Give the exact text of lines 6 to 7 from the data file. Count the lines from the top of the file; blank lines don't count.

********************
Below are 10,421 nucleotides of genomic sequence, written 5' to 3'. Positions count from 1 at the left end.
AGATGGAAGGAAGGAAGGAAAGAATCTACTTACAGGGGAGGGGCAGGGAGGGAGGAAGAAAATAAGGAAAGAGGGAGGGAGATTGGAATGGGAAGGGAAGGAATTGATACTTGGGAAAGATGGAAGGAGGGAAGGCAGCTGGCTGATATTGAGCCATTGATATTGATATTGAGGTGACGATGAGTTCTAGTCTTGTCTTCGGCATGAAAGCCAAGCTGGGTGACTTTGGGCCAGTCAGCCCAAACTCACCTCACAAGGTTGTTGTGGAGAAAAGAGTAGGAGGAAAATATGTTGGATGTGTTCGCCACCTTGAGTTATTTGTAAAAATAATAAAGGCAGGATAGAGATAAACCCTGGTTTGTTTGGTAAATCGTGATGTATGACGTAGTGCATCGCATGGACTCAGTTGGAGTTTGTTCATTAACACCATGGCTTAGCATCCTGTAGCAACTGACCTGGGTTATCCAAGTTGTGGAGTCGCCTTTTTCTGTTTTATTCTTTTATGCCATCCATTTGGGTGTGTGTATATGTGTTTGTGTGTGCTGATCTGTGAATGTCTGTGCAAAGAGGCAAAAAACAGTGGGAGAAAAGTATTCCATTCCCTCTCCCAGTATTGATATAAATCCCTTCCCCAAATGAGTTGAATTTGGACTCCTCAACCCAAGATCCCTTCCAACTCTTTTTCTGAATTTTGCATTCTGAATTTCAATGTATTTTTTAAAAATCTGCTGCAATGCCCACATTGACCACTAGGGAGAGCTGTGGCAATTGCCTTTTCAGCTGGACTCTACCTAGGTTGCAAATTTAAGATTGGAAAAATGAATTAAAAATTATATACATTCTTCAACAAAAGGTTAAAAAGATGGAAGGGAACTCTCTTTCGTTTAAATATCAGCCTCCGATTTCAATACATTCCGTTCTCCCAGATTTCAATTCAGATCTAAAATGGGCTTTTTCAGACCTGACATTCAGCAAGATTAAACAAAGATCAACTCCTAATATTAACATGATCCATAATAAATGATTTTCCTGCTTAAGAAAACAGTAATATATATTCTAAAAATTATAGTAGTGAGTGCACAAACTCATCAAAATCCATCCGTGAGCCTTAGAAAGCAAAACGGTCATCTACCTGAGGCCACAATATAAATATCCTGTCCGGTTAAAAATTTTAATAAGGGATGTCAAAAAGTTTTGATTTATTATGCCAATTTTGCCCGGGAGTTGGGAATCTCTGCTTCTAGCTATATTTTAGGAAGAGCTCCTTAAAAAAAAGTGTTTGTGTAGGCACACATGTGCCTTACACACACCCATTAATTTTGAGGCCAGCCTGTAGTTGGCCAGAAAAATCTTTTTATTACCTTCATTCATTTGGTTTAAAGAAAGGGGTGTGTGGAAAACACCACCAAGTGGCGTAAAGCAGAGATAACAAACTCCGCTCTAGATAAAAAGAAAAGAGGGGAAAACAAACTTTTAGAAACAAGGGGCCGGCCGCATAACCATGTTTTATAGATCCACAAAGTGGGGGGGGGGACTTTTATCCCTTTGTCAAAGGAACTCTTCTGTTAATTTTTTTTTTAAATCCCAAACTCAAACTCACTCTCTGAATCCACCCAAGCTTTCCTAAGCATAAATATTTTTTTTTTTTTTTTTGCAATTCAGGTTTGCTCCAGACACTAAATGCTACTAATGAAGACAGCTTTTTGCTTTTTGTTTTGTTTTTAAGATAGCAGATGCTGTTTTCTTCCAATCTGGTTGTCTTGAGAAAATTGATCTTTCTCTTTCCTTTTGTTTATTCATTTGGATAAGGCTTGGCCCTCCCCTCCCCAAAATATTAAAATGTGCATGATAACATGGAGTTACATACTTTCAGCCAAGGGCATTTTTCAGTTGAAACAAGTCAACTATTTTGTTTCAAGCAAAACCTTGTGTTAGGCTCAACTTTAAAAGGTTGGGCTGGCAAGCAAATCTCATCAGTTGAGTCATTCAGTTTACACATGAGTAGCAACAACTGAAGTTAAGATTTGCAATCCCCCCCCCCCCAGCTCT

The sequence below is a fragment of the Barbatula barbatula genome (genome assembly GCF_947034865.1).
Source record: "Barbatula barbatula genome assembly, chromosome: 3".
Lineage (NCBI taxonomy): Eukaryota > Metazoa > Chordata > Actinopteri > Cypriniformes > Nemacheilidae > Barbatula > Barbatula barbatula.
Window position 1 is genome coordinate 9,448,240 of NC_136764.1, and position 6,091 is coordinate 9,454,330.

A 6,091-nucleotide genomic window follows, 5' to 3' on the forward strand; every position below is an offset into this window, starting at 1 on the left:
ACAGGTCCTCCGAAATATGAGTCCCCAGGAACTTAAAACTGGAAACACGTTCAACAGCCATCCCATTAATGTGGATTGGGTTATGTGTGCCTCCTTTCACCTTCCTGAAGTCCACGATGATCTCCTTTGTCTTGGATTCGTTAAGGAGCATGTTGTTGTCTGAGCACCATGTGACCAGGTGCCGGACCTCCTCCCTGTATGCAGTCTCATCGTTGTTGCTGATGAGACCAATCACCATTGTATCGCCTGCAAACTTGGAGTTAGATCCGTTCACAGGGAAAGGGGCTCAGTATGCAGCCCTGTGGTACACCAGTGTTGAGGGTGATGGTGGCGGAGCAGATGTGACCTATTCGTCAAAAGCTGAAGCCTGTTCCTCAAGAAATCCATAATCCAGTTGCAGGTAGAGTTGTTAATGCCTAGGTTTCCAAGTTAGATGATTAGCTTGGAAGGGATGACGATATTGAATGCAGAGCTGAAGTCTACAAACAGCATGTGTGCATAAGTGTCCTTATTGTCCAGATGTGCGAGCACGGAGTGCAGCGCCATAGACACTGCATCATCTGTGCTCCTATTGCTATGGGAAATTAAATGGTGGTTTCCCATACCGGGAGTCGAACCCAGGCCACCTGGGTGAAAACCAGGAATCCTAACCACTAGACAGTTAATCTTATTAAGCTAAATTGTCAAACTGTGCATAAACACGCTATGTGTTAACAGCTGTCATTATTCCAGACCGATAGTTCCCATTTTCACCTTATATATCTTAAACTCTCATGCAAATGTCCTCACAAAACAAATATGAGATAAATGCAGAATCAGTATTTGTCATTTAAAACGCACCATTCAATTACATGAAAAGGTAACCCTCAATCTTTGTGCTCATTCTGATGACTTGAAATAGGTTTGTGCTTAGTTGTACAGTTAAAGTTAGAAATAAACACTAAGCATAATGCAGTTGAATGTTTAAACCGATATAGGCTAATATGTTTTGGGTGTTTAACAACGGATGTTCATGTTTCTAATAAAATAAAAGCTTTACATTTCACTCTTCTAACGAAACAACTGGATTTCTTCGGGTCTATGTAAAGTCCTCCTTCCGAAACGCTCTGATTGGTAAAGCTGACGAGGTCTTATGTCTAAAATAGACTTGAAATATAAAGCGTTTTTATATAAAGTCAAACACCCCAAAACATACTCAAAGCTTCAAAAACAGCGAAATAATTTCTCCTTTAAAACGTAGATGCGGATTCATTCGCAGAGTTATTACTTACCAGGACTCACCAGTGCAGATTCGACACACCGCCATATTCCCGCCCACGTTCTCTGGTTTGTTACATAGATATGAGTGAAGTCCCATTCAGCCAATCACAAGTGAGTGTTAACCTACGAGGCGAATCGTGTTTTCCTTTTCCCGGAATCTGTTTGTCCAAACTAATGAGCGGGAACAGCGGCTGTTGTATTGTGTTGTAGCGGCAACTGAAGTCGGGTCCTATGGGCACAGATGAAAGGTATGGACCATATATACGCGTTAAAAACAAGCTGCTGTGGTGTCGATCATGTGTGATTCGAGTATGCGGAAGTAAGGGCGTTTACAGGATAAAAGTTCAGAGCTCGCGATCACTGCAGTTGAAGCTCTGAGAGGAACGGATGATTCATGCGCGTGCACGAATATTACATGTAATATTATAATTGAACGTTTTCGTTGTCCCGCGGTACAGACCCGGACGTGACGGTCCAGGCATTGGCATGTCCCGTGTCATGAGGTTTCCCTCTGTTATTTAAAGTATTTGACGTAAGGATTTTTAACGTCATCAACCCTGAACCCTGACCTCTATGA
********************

Window position 1 is genome coordinate 9,448,240 of NC_136764.1, and position 6,091 is coordinate 9,454,330.

A 6,091-nucleotide genomic window follows, 5' to 3' on the forward strand; every position below is an offset into this window, starting at 1 on the left: